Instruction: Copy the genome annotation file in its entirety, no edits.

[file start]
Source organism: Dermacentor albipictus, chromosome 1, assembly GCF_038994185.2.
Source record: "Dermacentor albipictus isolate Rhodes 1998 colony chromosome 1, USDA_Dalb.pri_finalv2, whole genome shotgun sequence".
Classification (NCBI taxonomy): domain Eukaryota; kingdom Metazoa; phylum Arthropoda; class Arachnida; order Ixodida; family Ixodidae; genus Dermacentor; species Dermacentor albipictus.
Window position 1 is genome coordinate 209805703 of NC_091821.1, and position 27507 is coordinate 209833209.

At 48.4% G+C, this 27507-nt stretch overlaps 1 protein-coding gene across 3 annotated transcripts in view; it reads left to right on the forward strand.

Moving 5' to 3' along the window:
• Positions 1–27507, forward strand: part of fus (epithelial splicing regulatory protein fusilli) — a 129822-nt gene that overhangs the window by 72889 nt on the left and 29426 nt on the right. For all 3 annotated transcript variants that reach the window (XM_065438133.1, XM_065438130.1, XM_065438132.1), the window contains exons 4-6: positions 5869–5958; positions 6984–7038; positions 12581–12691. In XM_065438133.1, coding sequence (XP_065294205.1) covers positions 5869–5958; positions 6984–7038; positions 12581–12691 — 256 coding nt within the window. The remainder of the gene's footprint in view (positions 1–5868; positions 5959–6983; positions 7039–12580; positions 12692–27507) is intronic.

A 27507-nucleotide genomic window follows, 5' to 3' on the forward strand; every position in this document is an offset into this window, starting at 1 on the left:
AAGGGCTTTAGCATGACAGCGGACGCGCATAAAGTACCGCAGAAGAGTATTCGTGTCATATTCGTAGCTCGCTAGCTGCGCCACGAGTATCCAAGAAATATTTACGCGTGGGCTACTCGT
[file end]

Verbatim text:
Source organism: Dermacentor albipictus, chromosome 1, assembly GCF_038994185.2.
Source record: "Dermacentor albipictus isolate Rhodes 1998 colony chromosome 1, USDA_Dalb.pri_finalv2, whole genome shotgun sequence".
Classification (NCBI taxonomy): domain Eukaryota; kingdom Metazoa; phylum Arthropoda; class Arachnida; order Ixodida; family Ixodidae; genus Dermacentor; species Dermacentor albipictus.
Window position 1 is genome coordinate 209805703 of NC_091821.1, and position 27507 is coordinate 209833209.

At 48.4% G+C, this 27507-nt stretch overlaps 1 protein-coding gene across 3 annotated transcripts in view; it reads left to right on the forward strand.

Moving 5' to 3' along the window:
• Positions 1–27507, forward strand: part of fus (epithelial splicing regulatory protein fusilli) — a 129822-nt gene that overhangs the window by 72889 nt on the left and 29426 nt on the right. For all 3 annotated transcript variants that reach the window (XM_065438133.1, XM_065438130.1, XM_065438132.1), the window contains exons 4-6: positions 5869–5958; positions 6984–7038; positions 12581–12691. In XM_065438133.1, coding sequence (XP_065294205.1) covers positions 5869–5958; positions 6984–7038; positions 12581–12691 — 256 coding nt within the window. The remainder of the gene's footprint in view (positions 1–5868; positions 5959–6983; positions 7039–12580; positions 12692–27507) is intronic.

A 27507-nucleotide genomic window follows, 5' to 3' on the forward strand; every position in this document is an offset into this window, starting at 1 on the left:
AAGGGCTTTAGCATGACAGCGGACGCGCATAAAGTACCGCAGAAGAGTATTCGTGTCATATTCGTAGCTCGCTAGCTGCGCCACGAGTATCCAAGAAATATTTACGCGTGGGCTACTCGT